Winter Wind & Sun and only 5 hrs from Europe

Sal Culture

Sal is sprinkled with local style and international cuisine.

We invite you all to get to know the Cabo Verdeans – through their music, local dishes and artesanatos. Sal is sprinkled with local style and international cuisine, catering to palates of all tastes, the local seafood is usually still kicking it’s that fresh! In the evenings you can find local musicians performing at restaurants and bars. The “morabeza” or good vibes from the Cabo Verdean people are intrinsic to their deep history of song and dance. Many people only know Cabo Verde through the songs of Cesaria Evora – a beautiful mix of African rhythms and Portuguese melodies. 

The Cabo Verde archipelago was uninhabited until the Portuguese discovered the islands in 1456. Enslaved Africans were brought to the islands to work on Portuguese plantations. They were joined by entrepreneurs and refugees fleeing religious persecution in Europe, leading to a rich cultural and ethnic mix. The uninhabited island of Santiago, founded in 1462 was colonised by the Portuguese, the first permanent settlement city in the tropics. Slaves were brought here from West Africa and by the 16th century Santiago was highly successful as the transatlantic slave trade flourished.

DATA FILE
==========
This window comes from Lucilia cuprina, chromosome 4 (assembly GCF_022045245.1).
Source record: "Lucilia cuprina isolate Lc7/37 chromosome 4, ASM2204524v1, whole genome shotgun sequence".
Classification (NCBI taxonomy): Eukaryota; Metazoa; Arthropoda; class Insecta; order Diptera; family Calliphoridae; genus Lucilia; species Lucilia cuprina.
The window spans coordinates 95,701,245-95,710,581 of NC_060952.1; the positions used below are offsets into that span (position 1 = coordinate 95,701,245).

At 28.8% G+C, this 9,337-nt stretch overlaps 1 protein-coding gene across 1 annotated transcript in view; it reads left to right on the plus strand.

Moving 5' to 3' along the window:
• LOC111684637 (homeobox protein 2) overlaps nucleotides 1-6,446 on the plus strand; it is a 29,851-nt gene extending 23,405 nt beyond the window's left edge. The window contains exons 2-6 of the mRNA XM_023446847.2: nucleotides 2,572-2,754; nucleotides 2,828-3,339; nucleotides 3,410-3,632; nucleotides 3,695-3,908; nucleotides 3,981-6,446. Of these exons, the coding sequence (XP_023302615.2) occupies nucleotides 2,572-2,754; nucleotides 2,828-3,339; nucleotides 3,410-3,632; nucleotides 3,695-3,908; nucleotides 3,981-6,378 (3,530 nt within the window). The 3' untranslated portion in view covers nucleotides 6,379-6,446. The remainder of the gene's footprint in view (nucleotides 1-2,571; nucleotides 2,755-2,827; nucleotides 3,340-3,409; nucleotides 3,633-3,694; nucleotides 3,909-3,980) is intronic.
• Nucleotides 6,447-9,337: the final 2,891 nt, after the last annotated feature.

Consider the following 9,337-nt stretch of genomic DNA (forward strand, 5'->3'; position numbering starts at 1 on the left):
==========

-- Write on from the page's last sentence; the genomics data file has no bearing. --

Cape Verde was part of the Portuguese Guinea (now Guinea-Bissau) and in 1951 the status of the Islands changed from colony to overseas province. The affirmation of the Cape Verdean Nation happened on the 5th July 1975 when Cape Verde finally gained independence from Portugal.

Today the influences of the West African and Portuguese heritage can been felt in the music, literature, the food and the language of the island. The official language is Portuguese, but most Cape Verdeans also speak a Creole dialect–Crioulo–which is based on archaic Portuguese but influenced by African and European languages.